Michno statement of intent was that he was not interested in the study of warfare, morality, or cause. He wrote from a discontent of the framework and structure of descriptions of the Battle of Little Bighorn by others. He wished to build his own study of the Battle and from there, reassess his own thoughts and preconceptions. Michno desired an educational outcome, one that he found satisfying. Michno found the prior work on this topic short on details about the native defenders. In case studies from their perspective, their testimony to events watered down with secondary sources not of native hands. To address this concern in his work, he breaks the battle down into 10 minute segments to present the historical account of the soldiers, plus the discounted statements by Indians and follows both with a detailed analysis of events to correlate or highlight discrepancy between accounts. In this way he shapes an excellent description of the chain of events in the battle. Time studies and motion studies have long been a practice when reviewing this segment of history as these were the only source of information not derived from the Indians. While many of these works are spectacularly clear and clean cut, there is a certain amount of fear when history loses it’s fog of time. Michno takes advantage of both the fog of the past and the rational tradition of time studies to reframe the events of the Battle of Little Bighorn.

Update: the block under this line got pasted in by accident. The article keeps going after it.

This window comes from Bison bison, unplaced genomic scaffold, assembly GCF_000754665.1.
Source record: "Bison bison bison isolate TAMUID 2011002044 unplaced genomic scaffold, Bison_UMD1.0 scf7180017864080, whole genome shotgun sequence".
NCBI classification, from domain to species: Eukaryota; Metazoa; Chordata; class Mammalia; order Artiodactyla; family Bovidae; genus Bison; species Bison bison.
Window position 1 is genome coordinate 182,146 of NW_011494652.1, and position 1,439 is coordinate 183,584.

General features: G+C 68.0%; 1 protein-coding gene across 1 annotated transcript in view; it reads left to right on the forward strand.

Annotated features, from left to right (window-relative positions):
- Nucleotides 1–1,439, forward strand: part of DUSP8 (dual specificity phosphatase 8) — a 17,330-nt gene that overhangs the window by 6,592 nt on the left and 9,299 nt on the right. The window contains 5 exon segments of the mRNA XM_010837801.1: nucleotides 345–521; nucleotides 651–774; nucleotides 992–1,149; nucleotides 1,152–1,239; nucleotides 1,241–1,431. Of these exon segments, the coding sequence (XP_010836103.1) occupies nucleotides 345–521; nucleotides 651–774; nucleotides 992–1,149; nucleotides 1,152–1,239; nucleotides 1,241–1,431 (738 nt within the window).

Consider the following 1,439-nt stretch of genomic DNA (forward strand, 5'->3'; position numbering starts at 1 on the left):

“A Word to the Wise” was the introductory chapter from William A. Graham’s book and is quoted by Michno. It is useful regarding this title, also. Michno and artist Jennifer Hamelman, have created a curious, almost avant-garde book to recount Custer’s last days. The word “book” instead of “title” is used purposefully here. Physically, the book is like no other. The table of contents are broken down by timestamp and page, 13 figures a presented on a table followed by 25 “time-segment” maps. The author wrote a one paragraph acknowledgements page before a two page centerfold map, with key features superimposed on the current site of modern day I-90 for reference. The next page holds a legend labeled “Individual and Tribal Symbol Key”. Cheyenne, Oglala, Minneconjou, Hunkpapa, Brulé, Arapaho and Two Kettle tribes appear on the key, each with their own characteristic shape. Divided by tribe, 58 names of Indians appear, each individual shares the symbol of his tribe but also has a unique two letter identifier. What these symbols are for is not explained until page xiii. Each entry of the narrative has a timestamp, a name and an sequence indicator. For example: “5:50-6:00, White Bull [last 5:40, next 6:10]”. The author explains that this indicates the reader has reached 5:50 to 6:00 in time, in the narrative of White Bull, his prior entry was at 5:40 and the next is at 6. Ingenious, but Michno takes this approach a step further. On page 315 begins a tribe by tribe breakdown of historical personages and at what time they appear in the narrative. Because the author has assigned a symbol to each tribe and person, it is possible to flip through the book and read a single tribe or person’s role in the book sequentially. While this style of reading is always possible using an index, Michno includes none and the endeavour is a visual experience as opposed to a test of hand-eye dexterity. This level of creativity in presentation may be off-putting, but the structure works very well.